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The Downside of Being Charlie - Jenny Torres Sanchez The Downside of Charlie was a book that fell into my lap to read and review. I had never heard of it until a request to read it came in. Reading the description I was quick to say yes. Sounded like a solid concept by a debut author. And I must say although it was slow at times I really enjoyed it and I’m glad I got the request.

The Downside of Being Charlie is the story of well, Charlie, a high school senior that has been anything but poplar this whole life. His best friend thinks he is the second coming of the rat pack, he was over weight, and just never fit in. Now after ‘fat camp’ Charlie is 30 pounds lighter and hopes to have a good senior year. But as the title says, there is a downside to be Charlie. Things just never really seem to go his way. His mother runs away for months at a time, his father is always busy working and he has to share his locker with the nerdiest girl in school. The only bright spot for Charlie is in the form of the new girl Charlotte. But even when Charlotte starts to show interest Charlie can’t help but wait for the other shoe to drop.

One of the things I really liked about this book was Charlie himself. Here he was this poor kid that got the short end of the stick every time. His best friend was the only person he could count on and the great thing about Charlie was that he did. He leaned on Ahmed and told him how he was feeling about things. What Charlie didn’t have was strong parental units. This mother was mentally ill and would walk out on the family more often then not and his dad was never really home. It kind of made me sad that Charlie was all alone. Because of this I wasn’t surprised at all by his extremely low self-esteem. He didn’t have many people that were there to show him he was worth it. It was really sad. But like always Charlie persevered and figured out who he was and who to rely on.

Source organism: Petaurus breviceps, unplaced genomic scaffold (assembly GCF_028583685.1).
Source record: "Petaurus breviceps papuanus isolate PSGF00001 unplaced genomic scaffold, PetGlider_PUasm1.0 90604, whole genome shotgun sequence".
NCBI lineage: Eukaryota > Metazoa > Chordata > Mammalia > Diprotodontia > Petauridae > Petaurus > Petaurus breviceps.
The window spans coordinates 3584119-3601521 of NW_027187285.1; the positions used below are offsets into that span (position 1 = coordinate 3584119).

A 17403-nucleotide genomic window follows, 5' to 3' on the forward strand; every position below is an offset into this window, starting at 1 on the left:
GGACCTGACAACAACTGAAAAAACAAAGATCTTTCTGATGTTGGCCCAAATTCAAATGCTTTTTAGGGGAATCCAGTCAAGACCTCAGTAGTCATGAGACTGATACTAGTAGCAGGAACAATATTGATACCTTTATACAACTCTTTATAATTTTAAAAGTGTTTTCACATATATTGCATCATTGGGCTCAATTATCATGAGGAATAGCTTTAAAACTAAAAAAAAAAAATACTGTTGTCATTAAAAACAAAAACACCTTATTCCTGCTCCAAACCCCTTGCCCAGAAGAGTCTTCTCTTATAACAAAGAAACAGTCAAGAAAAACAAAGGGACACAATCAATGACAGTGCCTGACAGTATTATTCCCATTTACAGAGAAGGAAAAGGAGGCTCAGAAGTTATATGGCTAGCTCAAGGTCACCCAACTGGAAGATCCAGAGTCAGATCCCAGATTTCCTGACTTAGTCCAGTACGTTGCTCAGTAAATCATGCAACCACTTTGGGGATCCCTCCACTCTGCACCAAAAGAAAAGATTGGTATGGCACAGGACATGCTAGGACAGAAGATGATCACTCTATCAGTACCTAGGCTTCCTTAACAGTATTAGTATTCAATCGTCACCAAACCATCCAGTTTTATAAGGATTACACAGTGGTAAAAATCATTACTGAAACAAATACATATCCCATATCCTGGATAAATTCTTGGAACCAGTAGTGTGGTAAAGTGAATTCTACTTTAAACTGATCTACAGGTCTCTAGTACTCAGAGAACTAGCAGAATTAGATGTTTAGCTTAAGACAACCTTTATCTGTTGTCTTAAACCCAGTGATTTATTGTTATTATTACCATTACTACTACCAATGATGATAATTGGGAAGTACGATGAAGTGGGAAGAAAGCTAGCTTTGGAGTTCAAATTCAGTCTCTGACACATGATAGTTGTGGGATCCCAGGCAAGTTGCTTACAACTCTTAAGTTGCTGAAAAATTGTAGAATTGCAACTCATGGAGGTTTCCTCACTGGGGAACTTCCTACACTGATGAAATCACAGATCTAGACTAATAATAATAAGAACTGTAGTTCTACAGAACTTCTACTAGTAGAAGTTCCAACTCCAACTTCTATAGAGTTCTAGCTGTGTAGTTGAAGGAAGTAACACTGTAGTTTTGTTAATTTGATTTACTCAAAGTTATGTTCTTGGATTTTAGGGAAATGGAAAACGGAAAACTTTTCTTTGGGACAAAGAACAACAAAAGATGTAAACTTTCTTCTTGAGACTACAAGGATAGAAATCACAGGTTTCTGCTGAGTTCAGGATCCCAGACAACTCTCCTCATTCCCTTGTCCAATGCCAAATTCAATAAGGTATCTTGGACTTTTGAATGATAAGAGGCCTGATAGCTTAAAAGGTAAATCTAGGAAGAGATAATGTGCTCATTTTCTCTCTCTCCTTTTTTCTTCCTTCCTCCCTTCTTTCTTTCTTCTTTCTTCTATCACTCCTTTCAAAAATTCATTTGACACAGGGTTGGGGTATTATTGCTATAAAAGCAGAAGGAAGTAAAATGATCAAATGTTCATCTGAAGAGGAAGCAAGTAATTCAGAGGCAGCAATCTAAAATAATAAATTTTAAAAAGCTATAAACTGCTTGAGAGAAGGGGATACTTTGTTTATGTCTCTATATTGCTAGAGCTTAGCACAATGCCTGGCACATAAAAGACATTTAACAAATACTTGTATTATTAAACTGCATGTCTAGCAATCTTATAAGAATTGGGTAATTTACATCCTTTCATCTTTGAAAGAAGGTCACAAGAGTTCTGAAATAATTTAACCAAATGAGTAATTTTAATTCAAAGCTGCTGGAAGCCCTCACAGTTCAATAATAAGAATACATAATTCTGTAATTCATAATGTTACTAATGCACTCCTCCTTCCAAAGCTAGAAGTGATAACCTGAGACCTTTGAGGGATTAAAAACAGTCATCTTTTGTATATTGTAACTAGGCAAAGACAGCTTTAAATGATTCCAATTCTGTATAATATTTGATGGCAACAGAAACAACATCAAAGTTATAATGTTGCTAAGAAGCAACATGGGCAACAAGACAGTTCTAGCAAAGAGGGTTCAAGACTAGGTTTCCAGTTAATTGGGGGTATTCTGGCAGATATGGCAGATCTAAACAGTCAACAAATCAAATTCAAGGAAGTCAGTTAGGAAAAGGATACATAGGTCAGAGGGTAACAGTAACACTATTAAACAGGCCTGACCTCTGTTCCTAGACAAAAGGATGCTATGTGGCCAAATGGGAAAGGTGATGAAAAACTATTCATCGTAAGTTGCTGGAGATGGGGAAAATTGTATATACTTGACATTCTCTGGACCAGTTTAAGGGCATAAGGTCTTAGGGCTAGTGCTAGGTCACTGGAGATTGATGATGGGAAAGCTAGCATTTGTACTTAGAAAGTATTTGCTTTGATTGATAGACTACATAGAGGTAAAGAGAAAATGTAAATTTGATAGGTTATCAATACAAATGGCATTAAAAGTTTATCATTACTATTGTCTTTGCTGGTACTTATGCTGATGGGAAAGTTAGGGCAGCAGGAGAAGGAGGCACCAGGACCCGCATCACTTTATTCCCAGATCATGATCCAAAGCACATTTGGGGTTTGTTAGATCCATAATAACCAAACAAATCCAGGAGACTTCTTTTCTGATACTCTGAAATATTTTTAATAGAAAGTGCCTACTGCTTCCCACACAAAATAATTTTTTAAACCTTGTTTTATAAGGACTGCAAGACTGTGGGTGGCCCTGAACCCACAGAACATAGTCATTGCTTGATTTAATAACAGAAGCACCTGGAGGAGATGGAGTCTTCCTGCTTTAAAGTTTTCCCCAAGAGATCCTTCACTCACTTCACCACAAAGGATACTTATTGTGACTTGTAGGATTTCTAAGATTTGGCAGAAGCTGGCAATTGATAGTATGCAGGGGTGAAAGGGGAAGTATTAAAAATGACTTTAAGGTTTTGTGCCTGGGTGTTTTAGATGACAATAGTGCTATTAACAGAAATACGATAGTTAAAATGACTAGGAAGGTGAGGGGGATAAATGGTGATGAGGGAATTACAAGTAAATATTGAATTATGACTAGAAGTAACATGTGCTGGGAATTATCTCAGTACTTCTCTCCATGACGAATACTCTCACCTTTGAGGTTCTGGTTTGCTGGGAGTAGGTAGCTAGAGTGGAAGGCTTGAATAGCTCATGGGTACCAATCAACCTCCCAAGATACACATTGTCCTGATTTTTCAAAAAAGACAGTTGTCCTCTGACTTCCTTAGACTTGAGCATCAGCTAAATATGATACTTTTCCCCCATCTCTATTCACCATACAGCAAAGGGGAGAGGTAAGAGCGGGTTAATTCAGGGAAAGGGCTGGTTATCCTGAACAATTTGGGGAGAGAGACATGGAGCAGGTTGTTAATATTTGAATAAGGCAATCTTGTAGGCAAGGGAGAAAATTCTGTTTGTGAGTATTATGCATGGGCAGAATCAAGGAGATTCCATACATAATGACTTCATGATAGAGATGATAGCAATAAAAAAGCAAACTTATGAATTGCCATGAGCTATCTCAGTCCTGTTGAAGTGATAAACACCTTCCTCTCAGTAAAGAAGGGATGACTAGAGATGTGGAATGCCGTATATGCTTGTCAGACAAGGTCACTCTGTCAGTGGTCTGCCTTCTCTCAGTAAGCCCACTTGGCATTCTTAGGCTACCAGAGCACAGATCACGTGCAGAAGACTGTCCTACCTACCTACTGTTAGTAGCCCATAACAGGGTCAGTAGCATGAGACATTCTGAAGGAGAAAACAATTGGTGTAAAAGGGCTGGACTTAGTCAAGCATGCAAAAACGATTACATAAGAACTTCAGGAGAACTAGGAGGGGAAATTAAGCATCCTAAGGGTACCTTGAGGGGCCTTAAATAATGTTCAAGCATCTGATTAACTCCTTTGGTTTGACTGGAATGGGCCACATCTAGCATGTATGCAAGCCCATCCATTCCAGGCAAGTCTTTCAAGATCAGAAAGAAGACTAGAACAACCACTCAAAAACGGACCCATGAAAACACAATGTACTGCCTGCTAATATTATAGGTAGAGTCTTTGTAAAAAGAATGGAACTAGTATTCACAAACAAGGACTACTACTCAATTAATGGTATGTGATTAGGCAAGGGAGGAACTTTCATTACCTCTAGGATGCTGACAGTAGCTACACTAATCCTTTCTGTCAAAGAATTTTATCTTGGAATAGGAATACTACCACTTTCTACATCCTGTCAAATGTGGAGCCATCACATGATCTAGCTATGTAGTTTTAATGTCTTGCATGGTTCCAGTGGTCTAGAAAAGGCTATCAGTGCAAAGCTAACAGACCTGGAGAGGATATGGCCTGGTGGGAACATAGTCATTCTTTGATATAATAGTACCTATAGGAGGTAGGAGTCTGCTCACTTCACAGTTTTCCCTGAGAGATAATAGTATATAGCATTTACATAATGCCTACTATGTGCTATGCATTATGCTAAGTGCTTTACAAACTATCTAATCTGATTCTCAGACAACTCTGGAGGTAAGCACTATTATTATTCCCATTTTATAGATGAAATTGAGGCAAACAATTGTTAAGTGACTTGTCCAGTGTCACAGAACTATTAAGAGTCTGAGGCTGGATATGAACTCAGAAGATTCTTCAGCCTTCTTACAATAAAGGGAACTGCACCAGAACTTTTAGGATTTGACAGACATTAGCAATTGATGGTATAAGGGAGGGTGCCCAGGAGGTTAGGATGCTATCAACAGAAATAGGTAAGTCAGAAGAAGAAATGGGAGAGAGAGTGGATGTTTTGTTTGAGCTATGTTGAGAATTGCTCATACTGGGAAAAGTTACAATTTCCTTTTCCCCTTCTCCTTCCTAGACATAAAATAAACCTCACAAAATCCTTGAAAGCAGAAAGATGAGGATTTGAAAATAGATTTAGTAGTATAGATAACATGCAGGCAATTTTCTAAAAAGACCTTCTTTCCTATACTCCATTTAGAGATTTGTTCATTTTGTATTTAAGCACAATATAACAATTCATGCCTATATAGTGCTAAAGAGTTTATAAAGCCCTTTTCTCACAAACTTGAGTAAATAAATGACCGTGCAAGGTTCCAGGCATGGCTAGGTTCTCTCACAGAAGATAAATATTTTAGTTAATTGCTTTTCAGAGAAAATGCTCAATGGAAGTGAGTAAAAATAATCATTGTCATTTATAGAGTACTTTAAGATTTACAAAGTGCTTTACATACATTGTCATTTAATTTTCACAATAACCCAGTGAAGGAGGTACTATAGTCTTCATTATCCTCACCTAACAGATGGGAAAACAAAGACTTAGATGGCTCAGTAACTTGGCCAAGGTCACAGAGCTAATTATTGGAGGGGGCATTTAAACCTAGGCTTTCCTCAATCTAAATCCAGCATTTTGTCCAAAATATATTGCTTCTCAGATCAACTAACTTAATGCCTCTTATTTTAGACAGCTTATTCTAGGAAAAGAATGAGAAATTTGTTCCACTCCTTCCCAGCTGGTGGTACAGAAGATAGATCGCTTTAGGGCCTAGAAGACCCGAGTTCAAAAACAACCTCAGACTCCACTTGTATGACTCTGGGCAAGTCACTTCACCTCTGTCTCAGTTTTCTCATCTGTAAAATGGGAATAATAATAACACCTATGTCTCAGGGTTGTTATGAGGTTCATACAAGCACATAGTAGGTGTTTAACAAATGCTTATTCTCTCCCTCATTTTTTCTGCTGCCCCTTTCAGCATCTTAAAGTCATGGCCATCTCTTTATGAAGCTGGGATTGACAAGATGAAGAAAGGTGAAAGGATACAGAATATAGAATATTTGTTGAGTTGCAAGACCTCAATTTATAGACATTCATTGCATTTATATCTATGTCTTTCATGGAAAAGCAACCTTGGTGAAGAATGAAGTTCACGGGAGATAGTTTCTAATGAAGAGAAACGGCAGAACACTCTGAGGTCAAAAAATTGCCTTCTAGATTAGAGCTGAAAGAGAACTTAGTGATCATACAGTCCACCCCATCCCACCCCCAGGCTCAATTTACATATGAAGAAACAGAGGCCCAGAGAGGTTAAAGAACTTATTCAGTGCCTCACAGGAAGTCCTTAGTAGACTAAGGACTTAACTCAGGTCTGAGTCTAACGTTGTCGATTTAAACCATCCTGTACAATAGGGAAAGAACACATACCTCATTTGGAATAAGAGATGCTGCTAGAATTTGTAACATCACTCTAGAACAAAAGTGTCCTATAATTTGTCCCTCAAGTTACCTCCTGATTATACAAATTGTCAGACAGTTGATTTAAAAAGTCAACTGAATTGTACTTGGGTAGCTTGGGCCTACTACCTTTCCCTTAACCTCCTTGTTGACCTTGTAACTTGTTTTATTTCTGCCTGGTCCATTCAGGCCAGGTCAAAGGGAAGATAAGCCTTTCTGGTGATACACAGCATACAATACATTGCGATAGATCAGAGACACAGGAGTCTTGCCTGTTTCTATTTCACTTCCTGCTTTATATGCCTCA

With that said there was a couple of things I didn’t like. First I wasn’t a fan of Charlotte at all. I thought she played games and strung Charlie along. I was never convinced that she really liked him. He was there to pass time for her when she wasn’t with the ‘cool people’. I just found her phony and annoying. I also didn’t like the eating disorder aspect. It felt contrived and it was never dealt with. Eating disorders are very serious and I feel like if you are going to go there, then you need to deliver a solution. You can’t just leave something like that hanging.

With that said The Downside of Being Charlie was a good book with a message of self discovery. It was a quick and enjoyable read. I would say to definitely give it a shot.